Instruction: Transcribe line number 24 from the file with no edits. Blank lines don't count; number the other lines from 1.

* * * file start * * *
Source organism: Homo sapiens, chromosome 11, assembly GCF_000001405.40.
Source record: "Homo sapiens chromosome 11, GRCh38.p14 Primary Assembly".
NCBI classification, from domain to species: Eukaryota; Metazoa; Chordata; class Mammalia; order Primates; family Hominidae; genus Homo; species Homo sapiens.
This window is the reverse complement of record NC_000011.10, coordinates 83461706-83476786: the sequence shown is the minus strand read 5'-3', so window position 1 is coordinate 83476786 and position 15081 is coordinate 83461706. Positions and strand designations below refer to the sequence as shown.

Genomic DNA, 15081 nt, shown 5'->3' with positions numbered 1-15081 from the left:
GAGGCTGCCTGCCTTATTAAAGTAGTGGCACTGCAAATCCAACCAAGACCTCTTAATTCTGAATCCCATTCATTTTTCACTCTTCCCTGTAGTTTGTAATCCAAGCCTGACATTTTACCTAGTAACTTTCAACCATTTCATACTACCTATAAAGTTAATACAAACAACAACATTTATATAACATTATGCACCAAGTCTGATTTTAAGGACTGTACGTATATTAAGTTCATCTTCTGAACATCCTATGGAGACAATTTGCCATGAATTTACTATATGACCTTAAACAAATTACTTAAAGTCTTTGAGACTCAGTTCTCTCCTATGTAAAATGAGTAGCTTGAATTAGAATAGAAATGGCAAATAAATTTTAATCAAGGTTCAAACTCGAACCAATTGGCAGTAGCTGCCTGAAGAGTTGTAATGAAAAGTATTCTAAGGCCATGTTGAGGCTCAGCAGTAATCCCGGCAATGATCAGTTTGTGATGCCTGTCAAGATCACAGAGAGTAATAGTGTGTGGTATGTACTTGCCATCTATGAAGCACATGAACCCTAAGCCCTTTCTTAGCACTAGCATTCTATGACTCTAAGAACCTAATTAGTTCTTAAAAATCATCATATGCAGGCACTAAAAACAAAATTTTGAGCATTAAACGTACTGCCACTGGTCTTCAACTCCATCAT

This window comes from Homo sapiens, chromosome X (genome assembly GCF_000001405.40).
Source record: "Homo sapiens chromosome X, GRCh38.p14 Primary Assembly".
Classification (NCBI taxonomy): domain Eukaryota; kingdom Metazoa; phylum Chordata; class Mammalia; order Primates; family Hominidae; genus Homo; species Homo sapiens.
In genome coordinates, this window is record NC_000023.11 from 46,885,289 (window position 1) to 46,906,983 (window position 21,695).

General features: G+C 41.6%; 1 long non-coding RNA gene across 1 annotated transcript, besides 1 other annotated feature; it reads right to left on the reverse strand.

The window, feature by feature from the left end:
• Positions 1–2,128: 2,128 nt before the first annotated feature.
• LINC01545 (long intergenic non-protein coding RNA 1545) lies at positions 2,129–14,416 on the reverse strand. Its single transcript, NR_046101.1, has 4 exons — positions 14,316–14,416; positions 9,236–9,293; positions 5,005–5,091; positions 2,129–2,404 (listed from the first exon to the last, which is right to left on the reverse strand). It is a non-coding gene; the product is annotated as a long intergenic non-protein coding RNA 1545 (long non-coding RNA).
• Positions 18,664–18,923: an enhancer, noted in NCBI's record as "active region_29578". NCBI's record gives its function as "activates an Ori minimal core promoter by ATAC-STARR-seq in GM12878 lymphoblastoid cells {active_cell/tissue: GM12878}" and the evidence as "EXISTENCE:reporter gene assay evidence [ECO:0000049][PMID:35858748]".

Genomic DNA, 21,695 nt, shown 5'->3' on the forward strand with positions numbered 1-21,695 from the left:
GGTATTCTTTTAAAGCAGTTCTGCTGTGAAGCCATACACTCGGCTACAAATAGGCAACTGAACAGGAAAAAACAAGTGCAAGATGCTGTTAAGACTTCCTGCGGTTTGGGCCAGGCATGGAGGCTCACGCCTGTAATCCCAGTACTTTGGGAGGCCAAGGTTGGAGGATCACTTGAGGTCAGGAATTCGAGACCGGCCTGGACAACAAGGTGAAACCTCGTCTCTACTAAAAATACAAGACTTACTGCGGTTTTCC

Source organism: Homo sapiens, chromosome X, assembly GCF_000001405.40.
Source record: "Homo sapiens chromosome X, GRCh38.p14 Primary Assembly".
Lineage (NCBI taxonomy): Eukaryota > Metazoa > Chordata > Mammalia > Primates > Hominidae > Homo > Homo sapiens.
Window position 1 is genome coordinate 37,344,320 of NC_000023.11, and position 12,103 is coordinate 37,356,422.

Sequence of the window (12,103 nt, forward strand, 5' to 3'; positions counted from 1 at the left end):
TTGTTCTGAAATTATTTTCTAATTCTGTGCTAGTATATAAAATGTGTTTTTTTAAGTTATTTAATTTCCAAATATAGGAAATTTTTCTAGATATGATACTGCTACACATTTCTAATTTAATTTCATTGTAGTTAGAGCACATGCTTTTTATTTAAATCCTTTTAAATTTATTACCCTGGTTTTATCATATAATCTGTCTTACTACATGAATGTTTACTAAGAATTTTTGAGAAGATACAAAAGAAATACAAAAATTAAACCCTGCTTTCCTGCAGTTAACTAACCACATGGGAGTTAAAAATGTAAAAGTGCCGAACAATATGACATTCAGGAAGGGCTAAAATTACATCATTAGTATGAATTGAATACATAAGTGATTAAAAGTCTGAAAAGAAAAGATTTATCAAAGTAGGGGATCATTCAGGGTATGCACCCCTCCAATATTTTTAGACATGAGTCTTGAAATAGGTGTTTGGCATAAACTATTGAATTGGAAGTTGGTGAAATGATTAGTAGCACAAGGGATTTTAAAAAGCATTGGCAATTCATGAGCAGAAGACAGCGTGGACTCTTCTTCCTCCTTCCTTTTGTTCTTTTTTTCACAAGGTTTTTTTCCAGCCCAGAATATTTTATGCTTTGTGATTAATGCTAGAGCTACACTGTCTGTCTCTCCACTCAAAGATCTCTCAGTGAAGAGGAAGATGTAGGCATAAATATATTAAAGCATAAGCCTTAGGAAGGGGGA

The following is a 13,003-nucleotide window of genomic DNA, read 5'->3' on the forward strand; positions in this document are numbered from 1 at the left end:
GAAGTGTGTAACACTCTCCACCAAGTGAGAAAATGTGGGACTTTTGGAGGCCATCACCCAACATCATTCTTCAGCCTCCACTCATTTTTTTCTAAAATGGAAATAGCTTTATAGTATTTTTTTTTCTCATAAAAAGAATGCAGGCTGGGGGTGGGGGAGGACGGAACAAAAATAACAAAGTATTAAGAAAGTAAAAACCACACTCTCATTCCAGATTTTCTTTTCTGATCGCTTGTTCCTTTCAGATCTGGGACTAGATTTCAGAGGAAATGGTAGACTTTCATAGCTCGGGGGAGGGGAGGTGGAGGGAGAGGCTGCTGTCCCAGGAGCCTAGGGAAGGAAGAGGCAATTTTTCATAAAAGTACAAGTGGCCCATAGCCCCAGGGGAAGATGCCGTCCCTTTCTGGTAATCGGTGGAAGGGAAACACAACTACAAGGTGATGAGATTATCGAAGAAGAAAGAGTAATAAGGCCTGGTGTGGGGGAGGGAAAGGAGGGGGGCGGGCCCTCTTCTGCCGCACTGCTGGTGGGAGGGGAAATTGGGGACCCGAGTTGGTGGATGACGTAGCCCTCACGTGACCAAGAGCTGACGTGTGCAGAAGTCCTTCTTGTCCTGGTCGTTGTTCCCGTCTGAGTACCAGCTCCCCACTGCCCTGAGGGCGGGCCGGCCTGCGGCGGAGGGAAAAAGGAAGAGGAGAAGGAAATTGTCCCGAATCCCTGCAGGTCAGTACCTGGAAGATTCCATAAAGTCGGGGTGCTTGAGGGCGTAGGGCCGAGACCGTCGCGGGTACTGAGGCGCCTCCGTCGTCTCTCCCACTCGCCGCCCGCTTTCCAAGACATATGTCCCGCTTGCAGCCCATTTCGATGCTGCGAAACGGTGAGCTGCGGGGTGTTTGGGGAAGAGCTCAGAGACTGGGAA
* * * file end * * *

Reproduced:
The following is a 13,003-nucleotide window of genomic DNA, read 5'->3' on the forward strand; positions in this document are numbered from 1 at the left end: